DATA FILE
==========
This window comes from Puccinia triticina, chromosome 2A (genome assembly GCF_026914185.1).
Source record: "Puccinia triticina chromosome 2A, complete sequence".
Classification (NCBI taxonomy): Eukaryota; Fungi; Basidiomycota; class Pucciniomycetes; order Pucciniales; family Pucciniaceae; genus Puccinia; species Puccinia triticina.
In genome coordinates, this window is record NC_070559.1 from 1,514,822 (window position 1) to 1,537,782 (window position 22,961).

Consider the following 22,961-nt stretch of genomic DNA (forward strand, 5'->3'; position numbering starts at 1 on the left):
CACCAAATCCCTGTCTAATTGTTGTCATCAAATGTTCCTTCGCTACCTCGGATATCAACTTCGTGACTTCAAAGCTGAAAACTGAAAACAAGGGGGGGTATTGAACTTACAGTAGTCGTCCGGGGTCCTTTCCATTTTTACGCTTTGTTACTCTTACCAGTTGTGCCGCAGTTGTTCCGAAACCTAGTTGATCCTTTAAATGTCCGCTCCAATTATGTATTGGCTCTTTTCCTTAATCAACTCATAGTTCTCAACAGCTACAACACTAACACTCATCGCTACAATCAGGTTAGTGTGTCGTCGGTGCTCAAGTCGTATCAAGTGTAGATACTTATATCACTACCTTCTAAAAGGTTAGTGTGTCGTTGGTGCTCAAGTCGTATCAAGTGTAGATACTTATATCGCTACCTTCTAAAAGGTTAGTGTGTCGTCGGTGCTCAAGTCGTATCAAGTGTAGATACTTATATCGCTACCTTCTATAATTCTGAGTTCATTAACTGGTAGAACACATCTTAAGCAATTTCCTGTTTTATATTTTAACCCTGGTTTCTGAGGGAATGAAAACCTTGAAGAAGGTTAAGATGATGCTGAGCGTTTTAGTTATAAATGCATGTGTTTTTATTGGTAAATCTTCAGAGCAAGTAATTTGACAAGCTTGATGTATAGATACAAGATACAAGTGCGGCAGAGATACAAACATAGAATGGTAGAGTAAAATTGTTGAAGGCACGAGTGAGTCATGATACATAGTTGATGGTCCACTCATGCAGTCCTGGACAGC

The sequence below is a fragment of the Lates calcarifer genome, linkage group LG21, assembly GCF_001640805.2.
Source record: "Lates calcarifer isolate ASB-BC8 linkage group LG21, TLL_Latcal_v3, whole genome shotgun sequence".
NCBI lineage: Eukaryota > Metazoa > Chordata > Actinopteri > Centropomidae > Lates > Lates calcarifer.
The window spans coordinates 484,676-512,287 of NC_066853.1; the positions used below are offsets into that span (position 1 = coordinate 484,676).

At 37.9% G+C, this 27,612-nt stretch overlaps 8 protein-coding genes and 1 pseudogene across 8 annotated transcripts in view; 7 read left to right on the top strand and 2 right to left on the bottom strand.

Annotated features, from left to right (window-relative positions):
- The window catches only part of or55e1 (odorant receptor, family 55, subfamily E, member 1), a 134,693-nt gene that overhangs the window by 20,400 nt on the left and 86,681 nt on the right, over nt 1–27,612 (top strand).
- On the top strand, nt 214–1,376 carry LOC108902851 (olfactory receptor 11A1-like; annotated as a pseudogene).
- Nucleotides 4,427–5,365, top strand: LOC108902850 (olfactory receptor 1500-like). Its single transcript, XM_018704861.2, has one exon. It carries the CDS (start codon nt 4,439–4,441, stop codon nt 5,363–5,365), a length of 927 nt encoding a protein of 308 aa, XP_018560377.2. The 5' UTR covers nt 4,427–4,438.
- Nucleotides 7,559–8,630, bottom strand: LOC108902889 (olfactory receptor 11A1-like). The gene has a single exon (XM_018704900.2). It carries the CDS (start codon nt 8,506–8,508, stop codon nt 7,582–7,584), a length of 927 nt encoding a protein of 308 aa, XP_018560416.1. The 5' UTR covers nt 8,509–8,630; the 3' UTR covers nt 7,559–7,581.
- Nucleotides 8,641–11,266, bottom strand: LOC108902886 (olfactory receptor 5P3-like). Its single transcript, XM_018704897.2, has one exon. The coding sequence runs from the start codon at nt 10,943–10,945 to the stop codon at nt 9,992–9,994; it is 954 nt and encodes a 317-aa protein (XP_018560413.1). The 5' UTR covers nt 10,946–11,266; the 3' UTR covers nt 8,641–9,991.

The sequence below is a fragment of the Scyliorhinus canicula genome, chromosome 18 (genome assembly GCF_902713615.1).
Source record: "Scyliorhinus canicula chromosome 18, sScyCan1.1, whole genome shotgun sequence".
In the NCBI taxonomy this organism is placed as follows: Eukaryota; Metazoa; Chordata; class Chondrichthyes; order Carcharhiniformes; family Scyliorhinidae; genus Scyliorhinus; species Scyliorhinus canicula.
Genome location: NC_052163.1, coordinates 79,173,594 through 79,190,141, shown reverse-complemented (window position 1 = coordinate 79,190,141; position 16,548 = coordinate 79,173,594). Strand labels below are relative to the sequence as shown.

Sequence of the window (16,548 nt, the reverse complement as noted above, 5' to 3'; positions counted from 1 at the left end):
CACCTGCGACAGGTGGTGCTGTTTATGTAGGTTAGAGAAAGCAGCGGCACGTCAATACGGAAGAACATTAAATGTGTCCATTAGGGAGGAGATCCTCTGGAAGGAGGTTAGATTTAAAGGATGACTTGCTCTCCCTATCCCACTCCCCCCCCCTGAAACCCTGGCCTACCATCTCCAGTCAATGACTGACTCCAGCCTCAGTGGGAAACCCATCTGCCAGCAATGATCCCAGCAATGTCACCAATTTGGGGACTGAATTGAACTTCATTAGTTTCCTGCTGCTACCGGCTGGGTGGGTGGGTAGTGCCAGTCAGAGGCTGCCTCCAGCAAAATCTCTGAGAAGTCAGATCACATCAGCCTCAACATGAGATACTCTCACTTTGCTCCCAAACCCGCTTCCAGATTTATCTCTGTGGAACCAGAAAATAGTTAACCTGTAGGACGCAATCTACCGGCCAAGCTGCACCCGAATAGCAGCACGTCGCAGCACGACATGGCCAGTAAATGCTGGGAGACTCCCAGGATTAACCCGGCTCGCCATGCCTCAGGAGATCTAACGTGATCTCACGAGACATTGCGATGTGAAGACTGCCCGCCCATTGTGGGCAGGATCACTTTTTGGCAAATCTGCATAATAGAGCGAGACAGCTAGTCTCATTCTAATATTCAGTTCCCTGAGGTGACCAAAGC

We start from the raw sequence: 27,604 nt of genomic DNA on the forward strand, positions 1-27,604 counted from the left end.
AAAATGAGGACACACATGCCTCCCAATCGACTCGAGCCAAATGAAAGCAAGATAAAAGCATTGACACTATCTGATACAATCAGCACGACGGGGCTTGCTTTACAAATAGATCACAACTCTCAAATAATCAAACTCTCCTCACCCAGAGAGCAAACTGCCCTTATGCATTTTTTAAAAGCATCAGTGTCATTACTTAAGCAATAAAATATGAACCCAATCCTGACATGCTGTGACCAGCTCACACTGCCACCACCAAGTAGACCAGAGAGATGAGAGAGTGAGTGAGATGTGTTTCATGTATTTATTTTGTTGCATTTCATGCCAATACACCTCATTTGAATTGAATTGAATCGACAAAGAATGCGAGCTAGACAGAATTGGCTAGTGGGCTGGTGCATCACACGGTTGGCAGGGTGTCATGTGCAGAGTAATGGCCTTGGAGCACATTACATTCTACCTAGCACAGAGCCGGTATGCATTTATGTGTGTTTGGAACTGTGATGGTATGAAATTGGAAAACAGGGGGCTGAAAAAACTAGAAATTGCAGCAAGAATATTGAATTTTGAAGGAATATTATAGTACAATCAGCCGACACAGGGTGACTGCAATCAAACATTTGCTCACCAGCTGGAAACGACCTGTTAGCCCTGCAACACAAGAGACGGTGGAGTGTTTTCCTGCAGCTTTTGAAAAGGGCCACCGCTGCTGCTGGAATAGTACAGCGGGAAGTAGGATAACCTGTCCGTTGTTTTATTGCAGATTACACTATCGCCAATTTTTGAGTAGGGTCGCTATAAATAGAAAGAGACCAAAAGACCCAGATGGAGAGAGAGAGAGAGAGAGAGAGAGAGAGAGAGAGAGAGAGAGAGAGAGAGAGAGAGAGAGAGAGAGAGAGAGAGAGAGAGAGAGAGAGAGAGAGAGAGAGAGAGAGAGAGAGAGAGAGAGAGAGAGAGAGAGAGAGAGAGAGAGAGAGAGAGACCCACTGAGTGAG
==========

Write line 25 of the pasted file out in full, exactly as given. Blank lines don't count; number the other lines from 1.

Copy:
AAAATGAGGACACACATGCCTCCCAATCGACTCGAGCCAAATGAAAGCAAGATAAAAGCATTGACACTATCTGATACAATCAGCACGACGGGGCTTGCTTTACAAATAGATCACAACTCTCAAATAATCAAACTCTCCTCACCCAGAGAGCAAACTGCCCTTATGCATTTTTTAAAAGCATCAGTGTCATTACTTAAGCAATAAAATATGAACCCAATCCTGACATGCTGTGACCAGCTCACACTGCCACCACCAAGTAGACCAGAGAGATGAGAGAGTGAGTGAGATGTGTTTCATGTATTTATTTTGTTGCATTTCATGCCAATACACCTCATTTGAATTGAATTGAATCGACAAAGAATGCGAGCTAGACAGAATTGGCTAGTGGGCTGGTGCATCACACGGTTGGCAGGGTGTCATGTGCAGAGTAATGGCCTTGGAGCACATTACATTCTACCTAGCACAGAGCCGGTATGCATTTATGTGTGTTTGGAACTGTGATGGTATGAAATTGGAAAACAGGGGGCTGAAAAAACTAGAAATTGCAGCAAGAATATTGAATTTTGAAGGAATATTATAGTACAATCAGCCGACACAGGGTGACTGCAATCAAACATTTGCTCACCAGCTGGAAACGACCTGTTAGCCCTGCAACACAAGAGACGGTGGAGTGTTTTCCTGCAGCTTTTGAAAAGGGCCACCGCTGCTGCTGGAATAGTACAGCGGGAAGTAGGATAACCTGTCCGTTGTTTTATTGCAGATTACACTATCGCCAATTTTTGAGTAGGGTCGCTATAAATAGAAAGAGACCAAAAGACCCAGATGGAGAGAGAGAGAGAGAGAGAGAGAGAGAGAGAGAGAGAGAGAGAGAGAGAGAGAGAGAGAGAGAGAGAGAGAGAGAGAGAGAGAGAGAGAGAGAGAGAGAGAGAGAGAGAGAGAGAGAGAGAGAGAGAGAGAGAGAGAGAGAGAGAGAGAGAGACCCACTGAGTGAG